# Contradicting answers for the speed of a solid cylinder down an incline

I have two ways of calculating the final speed of a solid cylinder going down an incline with friction that are apparently contradicting.

The first way is using conservation of energy. $$mgh = \frac{1}{2}Iw^2 + \frac{1}{2}mv^2$$ which after some work gives $$mgh = \frac{3}{4}mv^2$$. Therefore $$v = \sqrt{\frac{4}{3}gh}$$.

The second way is to use gravity and friction to determine the acceleration of the cylinder to be $$\frac{2}{3}g\sin{\theta}$$ (where $$\theta$$ is the angle between the horizontal and incline). Now if there was no friction, the cylinder would accelerate at $$g\sin{\theta}$$. Thus the cylinder with friction is accelerating at two-thirds the rate of a frictionless one. So the final speed of the cylinder with friction must also be two-thirds of the frictionless cylinder. We know a frictionless cylinder will have final speed $$\sqrt{2gh}$$ (since $$mgh = \frac{1}{2}mv^2$$). So by our two-thirds velocity logic, the cylinder with friction must have final speed $$\frac{2}{3}\sqrt{2gh} = \sqrt{\frac{8}{9}gh}$$.

So I have two ways of calculating the final speed of a cylinder with friction going down an incline and they do not match. Which is correct and why?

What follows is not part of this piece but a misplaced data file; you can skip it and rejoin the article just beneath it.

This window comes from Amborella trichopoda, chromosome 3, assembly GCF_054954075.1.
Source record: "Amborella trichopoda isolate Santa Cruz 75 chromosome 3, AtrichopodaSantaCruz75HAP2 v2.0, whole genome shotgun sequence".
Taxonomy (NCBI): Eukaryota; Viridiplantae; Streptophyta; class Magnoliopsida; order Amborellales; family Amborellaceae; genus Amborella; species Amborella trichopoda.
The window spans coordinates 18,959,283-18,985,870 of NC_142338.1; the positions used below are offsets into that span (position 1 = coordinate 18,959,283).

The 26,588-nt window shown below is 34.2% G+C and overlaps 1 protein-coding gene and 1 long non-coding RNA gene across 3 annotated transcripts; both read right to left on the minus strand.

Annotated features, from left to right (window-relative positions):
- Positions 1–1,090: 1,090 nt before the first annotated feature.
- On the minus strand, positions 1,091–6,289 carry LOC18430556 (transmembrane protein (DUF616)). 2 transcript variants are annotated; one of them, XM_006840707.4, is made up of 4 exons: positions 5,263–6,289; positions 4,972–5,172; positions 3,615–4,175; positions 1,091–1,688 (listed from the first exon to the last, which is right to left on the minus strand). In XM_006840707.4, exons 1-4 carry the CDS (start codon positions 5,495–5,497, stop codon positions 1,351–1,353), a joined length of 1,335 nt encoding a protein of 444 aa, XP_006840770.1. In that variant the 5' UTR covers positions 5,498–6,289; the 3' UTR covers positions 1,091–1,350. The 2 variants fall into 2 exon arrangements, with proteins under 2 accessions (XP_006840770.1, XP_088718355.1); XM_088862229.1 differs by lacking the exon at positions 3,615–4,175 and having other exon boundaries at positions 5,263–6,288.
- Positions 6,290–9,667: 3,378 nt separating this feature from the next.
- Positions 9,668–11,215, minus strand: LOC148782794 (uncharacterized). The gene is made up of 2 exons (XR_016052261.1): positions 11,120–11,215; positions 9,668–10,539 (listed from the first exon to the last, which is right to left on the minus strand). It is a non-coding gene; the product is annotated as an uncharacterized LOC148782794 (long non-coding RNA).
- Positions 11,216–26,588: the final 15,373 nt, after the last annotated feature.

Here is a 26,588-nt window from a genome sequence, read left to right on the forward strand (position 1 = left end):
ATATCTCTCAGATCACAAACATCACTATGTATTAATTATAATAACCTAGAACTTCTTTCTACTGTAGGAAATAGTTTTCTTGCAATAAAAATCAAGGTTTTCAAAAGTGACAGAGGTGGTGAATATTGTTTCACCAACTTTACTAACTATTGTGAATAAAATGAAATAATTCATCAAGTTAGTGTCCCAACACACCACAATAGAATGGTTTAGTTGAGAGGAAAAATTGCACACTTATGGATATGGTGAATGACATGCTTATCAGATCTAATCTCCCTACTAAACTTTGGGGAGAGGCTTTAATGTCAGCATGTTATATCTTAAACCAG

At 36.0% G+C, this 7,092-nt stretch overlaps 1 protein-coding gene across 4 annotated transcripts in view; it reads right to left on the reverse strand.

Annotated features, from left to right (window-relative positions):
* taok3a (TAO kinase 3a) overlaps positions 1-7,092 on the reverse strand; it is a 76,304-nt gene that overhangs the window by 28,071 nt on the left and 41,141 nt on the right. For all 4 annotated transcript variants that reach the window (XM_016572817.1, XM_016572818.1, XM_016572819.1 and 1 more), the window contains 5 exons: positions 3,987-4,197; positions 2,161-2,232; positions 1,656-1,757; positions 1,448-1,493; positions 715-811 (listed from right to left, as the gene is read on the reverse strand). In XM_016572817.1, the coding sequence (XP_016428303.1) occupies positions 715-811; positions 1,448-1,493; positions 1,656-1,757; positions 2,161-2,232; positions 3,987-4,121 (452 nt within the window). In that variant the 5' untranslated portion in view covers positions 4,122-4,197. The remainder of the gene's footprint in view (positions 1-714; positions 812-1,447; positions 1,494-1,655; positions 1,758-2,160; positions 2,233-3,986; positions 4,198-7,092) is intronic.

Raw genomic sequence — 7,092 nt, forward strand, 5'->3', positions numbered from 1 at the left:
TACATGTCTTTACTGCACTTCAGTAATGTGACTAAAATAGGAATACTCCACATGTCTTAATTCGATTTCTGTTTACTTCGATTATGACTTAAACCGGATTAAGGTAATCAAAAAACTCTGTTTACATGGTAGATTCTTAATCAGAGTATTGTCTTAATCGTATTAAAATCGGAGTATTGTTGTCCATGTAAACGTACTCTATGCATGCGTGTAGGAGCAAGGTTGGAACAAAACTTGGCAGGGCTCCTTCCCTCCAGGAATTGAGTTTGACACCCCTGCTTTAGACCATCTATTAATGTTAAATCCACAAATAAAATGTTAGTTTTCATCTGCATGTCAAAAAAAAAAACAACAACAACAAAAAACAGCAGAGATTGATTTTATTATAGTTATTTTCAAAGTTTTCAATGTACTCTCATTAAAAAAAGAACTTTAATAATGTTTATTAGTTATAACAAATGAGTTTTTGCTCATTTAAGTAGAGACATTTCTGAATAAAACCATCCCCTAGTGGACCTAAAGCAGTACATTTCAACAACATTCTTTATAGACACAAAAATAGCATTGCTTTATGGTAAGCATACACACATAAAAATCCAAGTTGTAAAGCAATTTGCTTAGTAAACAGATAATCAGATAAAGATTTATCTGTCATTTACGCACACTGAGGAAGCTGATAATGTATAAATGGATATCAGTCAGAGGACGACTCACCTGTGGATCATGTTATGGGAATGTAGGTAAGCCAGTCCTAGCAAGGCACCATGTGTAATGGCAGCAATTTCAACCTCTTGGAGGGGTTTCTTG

This link contains the derivations for both approaches: https://farside.ph.utexas.edu/teaching/301/lectures/node108.html but does not reconcile the apparent contradiction.

• I agree! So you accelerate at two-thirds the rate, but that acceleration lasts $\sqrt{\frac{3}{2}}$ times longer so your final speed is $\frac{2}{3}\sqrt{\frac{3}{2}}\sqrt{2gh}$ which gives back exactly the same answer as the first approach. Cheers! Commented Apr 22, 2022 at 0:41
For the second approach the constant acceleration down the incline is $${2 \over 3} g sin(\theta)$$. The acceleration of the center of mass (CM) is given by: $$\vec F_{net} = M\vec a_{CM}$$ where $$\vec F_{net}$$ is the net external force, $$M$$ is the total mass, and $$\vec a_{CM}$$ is the acceleration of the CM. Using the relationships for constant acceleration $$v^2 = 2as$$ where $$s$$ is the distance down the incline. $$sin(\theta) = {h \over s}$$, So $$v = {\sqrt {4 \over 3}gh}$$.